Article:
What carrying positions does it offer?
The Tula Lite offers 2 carrying positions – front facing inwards, and a back carry. Both work very well and with just 2 buckles total to do up and 1 point of tightening for each side this is definitely a very simple and intuitive carrier to use. When carrying on the front the straps pull forwards, which is a very easy motion to do. When wearing on the back they pull backwards, which I did find a bit of a challenge but again not too hard once I got used to the angle and direction of pull.
What it doesn’t offer is a hip carry or the front facing outward position.
Where fit becomes more complicated however, is when we look at the shoulder straps. The straps are completely unpadded and relatively narrow. They feature a long section of mesh and nylon strap before moving into adjustable webbing. This section is so long that many very petite parents will find that they simply can’t get the straps tight enough. You can see in the video and pictures above that I have the straps almost at their tightest, and I am not by any means petite. At 170cm (5ft 7) and a UK size 12 or 14 there are many parents both male and female who are smaller than me and would need to get the straps significantly tighter. There is, however, absolutely oodles of webbing… so if you are a plus sized parent you can rest assured there is plenty of space.
Being unpadded, this carrier does mould nicely to fit over different shaped backs. And the narrow shoulder straps work well with narrow shoulders, and sloping shoulders. But the lack of padding can mean it can get a bit diggy on some parents depending on individual fit. As such this wouldn’t necessarily be my first choice for a full time carrier, but for travel and summer I would happily sacrifice a litle bit of comfort for being cooler and less encumbered.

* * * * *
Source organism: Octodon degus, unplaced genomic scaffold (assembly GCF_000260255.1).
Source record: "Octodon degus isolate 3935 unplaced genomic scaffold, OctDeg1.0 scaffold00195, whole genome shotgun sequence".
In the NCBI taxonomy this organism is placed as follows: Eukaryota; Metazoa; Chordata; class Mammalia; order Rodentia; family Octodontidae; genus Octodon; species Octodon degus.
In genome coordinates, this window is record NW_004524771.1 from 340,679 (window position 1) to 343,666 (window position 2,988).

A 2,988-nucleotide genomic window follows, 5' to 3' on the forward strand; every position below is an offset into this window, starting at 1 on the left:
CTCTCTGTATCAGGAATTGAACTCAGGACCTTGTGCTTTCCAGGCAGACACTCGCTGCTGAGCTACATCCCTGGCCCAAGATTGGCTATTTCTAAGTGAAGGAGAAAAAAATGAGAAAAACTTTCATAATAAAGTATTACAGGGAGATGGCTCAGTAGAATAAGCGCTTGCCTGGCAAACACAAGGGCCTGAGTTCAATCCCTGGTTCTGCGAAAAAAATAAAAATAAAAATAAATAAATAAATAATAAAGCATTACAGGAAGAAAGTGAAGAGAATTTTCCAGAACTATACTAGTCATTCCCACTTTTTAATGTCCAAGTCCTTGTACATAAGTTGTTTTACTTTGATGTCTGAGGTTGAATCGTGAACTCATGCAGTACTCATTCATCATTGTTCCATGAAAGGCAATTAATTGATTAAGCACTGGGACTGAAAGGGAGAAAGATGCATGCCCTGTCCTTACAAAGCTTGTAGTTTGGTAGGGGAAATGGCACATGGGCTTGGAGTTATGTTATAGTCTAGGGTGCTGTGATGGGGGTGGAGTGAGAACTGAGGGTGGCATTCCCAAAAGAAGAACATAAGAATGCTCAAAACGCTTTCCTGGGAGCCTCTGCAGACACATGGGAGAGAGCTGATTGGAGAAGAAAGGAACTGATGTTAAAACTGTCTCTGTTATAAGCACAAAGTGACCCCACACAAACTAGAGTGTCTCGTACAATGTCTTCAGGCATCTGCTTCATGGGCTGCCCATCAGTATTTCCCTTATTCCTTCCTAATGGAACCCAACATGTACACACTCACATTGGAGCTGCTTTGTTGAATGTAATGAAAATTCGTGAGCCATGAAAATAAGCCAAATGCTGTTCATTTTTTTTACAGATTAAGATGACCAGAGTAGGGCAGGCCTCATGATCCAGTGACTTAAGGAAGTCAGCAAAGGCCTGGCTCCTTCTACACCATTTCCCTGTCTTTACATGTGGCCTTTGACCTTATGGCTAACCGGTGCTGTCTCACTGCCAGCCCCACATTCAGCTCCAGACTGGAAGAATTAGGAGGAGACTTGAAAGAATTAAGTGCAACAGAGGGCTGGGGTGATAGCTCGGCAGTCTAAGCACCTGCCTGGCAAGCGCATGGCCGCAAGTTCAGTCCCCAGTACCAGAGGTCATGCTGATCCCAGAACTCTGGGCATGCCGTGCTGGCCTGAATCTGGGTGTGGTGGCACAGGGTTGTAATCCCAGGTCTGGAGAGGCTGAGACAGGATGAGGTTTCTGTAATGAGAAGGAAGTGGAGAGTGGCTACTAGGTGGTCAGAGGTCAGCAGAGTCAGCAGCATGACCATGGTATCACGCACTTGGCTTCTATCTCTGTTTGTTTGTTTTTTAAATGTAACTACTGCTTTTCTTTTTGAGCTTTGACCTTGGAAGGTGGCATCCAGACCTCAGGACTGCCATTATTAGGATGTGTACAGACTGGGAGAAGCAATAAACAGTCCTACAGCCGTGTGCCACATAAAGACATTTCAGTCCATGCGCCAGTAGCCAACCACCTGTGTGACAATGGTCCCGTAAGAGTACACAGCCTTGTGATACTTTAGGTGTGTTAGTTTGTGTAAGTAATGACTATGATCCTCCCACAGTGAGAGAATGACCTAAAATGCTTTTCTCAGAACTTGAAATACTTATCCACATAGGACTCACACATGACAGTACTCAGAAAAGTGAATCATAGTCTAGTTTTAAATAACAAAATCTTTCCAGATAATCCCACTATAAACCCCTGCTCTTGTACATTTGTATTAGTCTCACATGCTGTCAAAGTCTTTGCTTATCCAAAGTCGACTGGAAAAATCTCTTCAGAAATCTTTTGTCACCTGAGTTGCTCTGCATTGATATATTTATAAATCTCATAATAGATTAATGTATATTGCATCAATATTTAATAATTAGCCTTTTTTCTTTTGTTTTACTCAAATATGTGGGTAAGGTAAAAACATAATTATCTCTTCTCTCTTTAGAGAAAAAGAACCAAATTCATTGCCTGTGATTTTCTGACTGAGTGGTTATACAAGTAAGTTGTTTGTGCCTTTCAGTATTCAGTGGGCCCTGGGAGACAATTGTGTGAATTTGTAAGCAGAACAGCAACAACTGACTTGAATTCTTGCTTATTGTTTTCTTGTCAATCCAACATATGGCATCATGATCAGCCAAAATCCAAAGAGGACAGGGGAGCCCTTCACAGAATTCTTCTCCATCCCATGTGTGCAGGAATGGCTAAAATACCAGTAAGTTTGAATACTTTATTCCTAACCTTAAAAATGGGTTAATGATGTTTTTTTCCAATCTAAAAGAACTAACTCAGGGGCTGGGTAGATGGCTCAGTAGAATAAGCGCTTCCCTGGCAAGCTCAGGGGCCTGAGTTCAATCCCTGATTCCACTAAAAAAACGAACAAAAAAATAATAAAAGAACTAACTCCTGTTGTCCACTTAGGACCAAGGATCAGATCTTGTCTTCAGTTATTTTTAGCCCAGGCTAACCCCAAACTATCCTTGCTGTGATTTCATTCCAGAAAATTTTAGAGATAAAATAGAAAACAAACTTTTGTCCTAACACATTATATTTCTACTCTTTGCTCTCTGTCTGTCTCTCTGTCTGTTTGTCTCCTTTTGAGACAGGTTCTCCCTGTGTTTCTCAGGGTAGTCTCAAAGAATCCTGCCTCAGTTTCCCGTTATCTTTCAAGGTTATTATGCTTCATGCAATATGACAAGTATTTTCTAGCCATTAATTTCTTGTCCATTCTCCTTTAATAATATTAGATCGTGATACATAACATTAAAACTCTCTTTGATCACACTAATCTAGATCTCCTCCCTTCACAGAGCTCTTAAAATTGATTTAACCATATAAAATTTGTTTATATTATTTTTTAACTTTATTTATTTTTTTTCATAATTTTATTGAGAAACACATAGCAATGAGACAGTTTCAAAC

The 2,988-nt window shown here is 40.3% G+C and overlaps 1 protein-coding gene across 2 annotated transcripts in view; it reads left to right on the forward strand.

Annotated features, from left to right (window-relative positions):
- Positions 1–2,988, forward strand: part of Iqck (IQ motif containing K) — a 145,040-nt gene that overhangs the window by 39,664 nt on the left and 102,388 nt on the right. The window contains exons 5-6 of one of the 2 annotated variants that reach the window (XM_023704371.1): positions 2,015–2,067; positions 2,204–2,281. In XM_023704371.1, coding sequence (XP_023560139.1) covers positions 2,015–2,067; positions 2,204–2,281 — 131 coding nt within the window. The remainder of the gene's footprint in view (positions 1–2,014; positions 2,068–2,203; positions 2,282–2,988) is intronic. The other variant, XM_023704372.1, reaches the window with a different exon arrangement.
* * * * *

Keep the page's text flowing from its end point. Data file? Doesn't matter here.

It is worth noting that the straps only do up in the rucksack or H configuration. It is not possible to cross the straps across the wearer’s back. If you are someone who finds cross straps more comfortable, or someone who finds doing the strap up at the back hard with rucksack style straps then likely you’ll struggle with this carrier. And would be better off with another lightweight carrier instead.
What is special about this carrier?
The real unique selling point of this carrier is the frankly enormous pocket at the front. The carrier features two zipped compartments. One hidden inside the waistband which allows you to store the whole carrier neatly inside, allowing you to easily wear the carrier as a hip bag or over the shoulder bag when not in use. And a second separate compartment accessed via a zip on the outside, at the front. While the carrier is stored it does take up most of the space inside this pocket but there is still easily space for phone and keys and maybe a small purse or certainly a bank card and a bit of cash.
However, when the carrier is in use/ or at least not folded away – this pocket is really capacious. Loads of space for snacks or for a nappy and change of clothes for baby. You probably won’t get a change mat in there but you will get a good few things in there, certainly anything you need on hand immediately while travelling.
How does the Tula Lite compare with other options on the market?
The Boba Air is really very very similar to the Tula, made from a very similar nylon material, it too offers rucksack straps only and the same 2 carrying positions. The shoulder straps are more adjustable and tend to fit petite parents better than the Tula Lite. The Boba Air also folds up even smaller and easily fits into a bag but doesn’t have the big front pocket space nor is designed to be worn empty as a hip bag.